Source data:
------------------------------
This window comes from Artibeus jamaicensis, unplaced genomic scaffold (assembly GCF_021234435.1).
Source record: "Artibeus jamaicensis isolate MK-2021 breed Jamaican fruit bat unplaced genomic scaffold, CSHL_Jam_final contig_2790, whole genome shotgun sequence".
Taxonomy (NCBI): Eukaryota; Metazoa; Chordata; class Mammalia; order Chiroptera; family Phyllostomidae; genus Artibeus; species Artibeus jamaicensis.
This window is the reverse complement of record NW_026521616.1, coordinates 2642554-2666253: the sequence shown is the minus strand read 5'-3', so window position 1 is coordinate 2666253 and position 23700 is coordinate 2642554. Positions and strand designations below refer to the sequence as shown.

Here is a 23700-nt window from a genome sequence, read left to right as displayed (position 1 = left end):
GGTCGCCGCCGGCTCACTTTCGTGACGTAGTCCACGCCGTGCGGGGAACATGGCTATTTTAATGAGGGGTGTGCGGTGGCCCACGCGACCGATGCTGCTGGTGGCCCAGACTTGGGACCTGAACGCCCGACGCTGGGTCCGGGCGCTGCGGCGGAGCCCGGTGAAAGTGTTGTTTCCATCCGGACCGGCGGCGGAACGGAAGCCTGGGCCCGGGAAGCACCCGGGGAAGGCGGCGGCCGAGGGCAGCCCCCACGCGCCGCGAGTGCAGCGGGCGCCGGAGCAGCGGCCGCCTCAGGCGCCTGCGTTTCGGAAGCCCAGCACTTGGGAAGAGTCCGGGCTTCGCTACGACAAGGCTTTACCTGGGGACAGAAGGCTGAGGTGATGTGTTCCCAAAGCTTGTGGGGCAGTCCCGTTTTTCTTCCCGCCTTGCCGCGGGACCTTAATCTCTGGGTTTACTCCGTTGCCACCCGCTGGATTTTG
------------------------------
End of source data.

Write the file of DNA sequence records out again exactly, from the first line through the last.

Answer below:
This window comes from Artibeus jamaicensis, unplaced genomic scaffold (assembly GCF_021234435.1).
Source record: "Artibeus jamaicensis isolate MK-2021 breed Jamaican fruit bat unplaced genomic scaffold, CSHL_Jam_final contig_2790, whole genome shotgun sequence".
Taxonomy (NCBI): Eukaryota; Metazoa; Chordata; class Mammalia; order Chiroptera; family Phyllostomidae; genus Artibeus; species Artibeus jamaicensis.
This window is the reverse complement of record NW_026521616.1, coordinates 2642554-2666253: the sequence shown is the minus strand read 5'-3', so window position 1 is coordinate 2666253 and position 23700 is coordinate 2642554. Positions and strand designations below refer to the sequence as shown.

Here is a 23700-nt window from a genome sequence, read left to right as displayed (position 1 = left end):
GGTCGCCGCCGGCTCACTTTCGTGACGTAGTCCACGCCGTGCGGGGAACATGGCTATTTTAATGAGGGGTGTGCGGTGGCCCACGCGACCGATGCTGCTGGTGGCCCAGACTTGGGACCTGAACGCCCGACGCTGGGTCCGGGCGCTGCGGCGGAGCCCGGTGAAAGTGTTGTTTCCATCCGGACCGGCGGCGGAACGGAAGCCTGGGCCCGGGAAGCACCCGGGGAAGGCGGCGGCCGAGGGCAGCCCCCACGCGCCGCGAGTGCAGCGGGCGCCGGAGCAGCGGCCGCCTCAGGCGCCTGCGTTTCGGAAGCCCAGCACTTGGGAAGAGTCCGGGCTTCGCTACGACAAGGCTTTACCTGGGGACAGAAGGCTGAGGTGATGTGTTCCCAAAGCTTGTGGGGCAGTCCCGTTTTTCTTCCCGCCTTGCCGCGGGACCTTAATCTCTGGGTTTACTCCGTTGCCACCCGCTGGATTTTG